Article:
Der Fliegende Holländer (The Flying Dutchman)
A raging storm from which the Dutchman's theme emerges. As the storm calms, Senta's peaceful theme is played on woodwinds and horns.
A rocky seacoast.
Daland's ship has dropped anchor, and as they furl the sails, the Norwegian sailors chant Hohohe! Hallohe! Daland, who has been ashore to reconnoiter, appears to announce they have been blown seven miles off course. He tells the crew to get some rest. As the Steersman keeps watch, he sings of seeing his girlfriend again after surviving the terrible storm (Mit Gewitter und Sturm — Through thunder and storm). He falls asleep.
Once more the storm begins to rage and a red-sailed ship, the "Flying Dutchman", appears. In silence the sails are furled and its captain, the Dutchman, comes ashore. In a long monologue (Die Frist ist um — The time is up), he explains how a curse has forced him to sail continuously, able to come ashore only once every seven years to seek redemption. He has often sought death by plunging into the sea or driving onto reefs but to no avail. Was the angel who won him a means of deliverance only mocking him? His only hope is the coming of the Day of Judgment.
Daland, from the deck of his ship, sees the Flying Dutchman, hails its master, and asks if his ship was also damaged in the storm. The Dutchman tells him a little of his story and offers Daland a rich treasure if he will shelter him in his home. He then asks if the Norwegian captain has a daughter. When the answer is in the affirmative the Dutchman asks if she might be his wife, offering all of his treasure in return. Daland greedily agrees. When the weather permits, the two ships sail off toward Daland's home.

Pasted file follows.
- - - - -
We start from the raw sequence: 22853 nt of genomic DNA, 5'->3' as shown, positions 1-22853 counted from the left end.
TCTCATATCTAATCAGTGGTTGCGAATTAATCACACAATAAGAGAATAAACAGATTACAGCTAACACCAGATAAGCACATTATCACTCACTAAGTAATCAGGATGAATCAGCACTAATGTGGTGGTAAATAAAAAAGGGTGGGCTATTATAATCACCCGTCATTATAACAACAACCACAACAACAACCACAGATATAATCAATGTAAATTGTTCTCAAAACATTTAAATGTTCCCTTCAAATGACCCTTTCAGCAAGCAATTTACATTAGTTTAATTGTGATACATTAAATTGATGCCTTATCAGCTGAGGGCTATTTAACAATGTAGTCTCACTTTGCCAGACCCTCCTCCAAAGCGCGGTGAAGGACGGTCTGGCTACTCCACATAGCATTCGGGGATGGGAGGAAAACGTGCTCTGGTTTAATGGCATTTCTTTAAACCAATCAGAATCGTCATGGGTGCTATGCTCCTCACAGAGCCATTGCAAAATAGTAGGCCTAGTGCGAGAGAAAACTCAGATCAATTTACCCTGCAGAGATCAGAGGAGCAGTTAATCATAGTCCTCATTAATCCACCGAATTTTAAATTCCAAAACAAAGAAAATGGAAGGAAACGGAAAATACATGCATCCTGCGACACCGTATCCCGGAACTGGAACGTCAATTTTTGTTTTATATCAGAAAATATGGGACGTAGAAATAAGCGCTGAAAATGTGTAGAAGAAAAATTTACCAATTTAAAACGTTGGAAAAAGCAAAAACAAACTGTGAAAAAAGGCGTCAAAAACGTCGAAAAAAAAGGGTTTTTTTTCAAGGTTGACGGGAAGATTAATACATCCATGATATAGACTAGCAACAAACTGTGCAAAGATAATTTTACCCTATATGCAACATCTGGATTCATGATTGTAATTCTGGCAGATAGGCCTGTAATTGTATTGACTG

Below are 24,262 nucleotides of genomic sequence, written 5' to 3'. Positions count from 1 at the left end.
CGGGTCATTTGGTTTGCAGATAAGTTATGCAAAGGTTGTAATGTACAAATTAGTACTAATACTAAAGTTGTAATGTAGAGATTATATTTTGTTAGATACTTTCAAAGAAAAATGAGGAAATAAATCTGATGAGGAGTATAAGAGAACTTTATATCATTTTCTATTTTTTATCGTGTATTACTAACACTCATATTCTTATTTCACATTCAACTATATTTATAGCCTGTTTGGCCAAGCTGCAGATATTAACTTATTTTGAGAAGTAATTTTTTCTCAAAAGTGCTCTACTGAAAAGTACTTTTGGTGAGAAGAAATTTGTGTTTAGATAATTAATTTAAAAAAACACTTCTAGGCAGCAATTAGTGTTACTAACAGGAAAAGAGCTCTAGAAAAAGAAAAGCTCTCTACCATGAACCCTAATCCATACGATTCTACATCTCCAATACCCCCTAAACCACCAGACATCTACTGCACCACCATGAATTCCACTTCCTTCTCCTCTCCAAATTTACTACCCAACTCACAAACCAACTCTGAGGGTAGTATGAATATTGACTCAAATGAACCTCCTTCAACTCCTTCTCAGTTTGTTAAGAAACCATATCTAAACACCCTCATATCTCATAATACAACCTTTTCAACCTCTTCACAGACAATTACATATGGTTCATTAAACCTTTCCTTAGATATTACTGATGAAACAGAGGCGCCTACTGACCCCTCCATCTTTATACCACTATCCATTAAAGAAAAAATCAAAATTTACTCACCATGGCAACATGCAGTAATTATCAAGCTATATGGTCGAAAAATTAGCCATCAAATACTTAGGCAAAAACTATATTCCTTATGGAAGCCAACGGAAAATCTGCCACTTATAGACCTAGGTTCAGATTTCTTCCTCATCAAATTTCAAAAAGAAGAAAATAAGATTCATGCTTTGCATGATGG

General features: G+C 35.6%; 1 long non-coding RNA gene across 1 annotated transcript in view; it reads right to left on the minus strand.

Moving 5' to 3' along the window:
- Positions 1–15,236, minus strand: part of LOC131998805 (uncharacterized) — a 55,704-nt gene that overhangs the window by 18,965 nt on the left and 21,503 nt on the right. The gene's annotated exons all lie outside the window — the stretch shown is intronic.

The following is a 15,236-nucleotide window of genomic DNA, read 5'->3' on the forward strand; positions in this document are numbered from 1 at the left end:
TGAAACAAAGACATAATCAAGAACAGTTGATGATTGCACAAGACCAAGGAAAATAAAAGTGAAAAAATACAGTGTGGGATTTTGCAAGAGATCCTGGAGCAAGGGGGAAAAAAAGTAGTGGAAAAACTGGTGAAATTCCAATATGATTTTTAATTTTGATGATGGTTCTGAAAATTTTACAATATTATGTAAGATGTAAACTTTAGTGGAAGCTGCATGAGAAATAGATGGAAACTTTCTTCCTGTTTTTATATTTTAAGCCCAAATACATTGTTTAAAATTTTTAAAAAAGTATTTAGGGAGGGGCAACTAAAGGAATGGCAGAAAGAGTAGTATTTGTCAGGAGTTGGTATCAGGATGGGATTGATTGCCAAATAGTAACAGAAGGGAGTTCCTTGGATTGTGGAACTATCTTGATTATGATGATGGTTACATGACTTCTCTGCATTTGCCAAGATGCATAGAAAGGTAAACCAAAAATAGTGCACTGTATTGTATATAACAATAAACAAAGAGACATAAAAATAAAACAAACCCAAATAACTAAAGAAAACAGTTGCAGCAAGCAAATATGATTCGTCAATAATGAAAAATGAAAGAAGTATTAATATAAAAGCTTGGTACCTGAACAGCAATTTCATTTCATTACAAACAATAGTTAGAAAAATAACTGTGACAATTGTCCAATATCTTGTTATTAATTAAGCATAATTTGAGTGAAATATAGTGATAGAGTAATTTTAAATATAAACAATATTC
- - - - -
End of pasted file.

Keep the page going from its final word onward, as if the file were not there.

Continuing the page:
Daland's house. The wall is dominated by a large portrait of a pale man with a dark beard and in black clothes.
A group of young women spin and sing of their lovers' return (Summ und Brumm — Whir and whirl). Senta, Daland's daughter, sits dreamily to one side and gazes at the picture. Mary, Senta's nurse, asks her to join the group, but she does not hear. When the other girls tease her about being in love with the handsome young hunter Erik, she finally reacts and angrily tells them to stop their stupid song. She asks Mary to sing the ballad of the Dutchman, but the nurse refuses. Senta sings it herself, and we learn more of the story of the Dutchman. Desperately attempting to round a cape during a storm, he had cursed and sworn, "In all eternity I'll not give up!" Satan heard, took him at his word, and doomed him to sail on forever. An angel took pity on him and promised redemption if he could find a wife willing to die for him. Senta cries out that she wants to be that wife.
Erik appears, having overheard her last outburst, and is terrified for her. He announces that Daland's ship is approaching. He pleads with Senta to overcome her infatuation and relates a dream in which he saw two men on shore, her father and a stranger, the Dutchman (Auf hohen Felsen lag ich träumend — I lay dreaming on the lofty crag). He saw Senta throw herself at the Dutchman's feet, ardently kiss him and sail out to sea with him. Senta hears nothing, she is mesmerized by her vision. Erik rushes off in horror.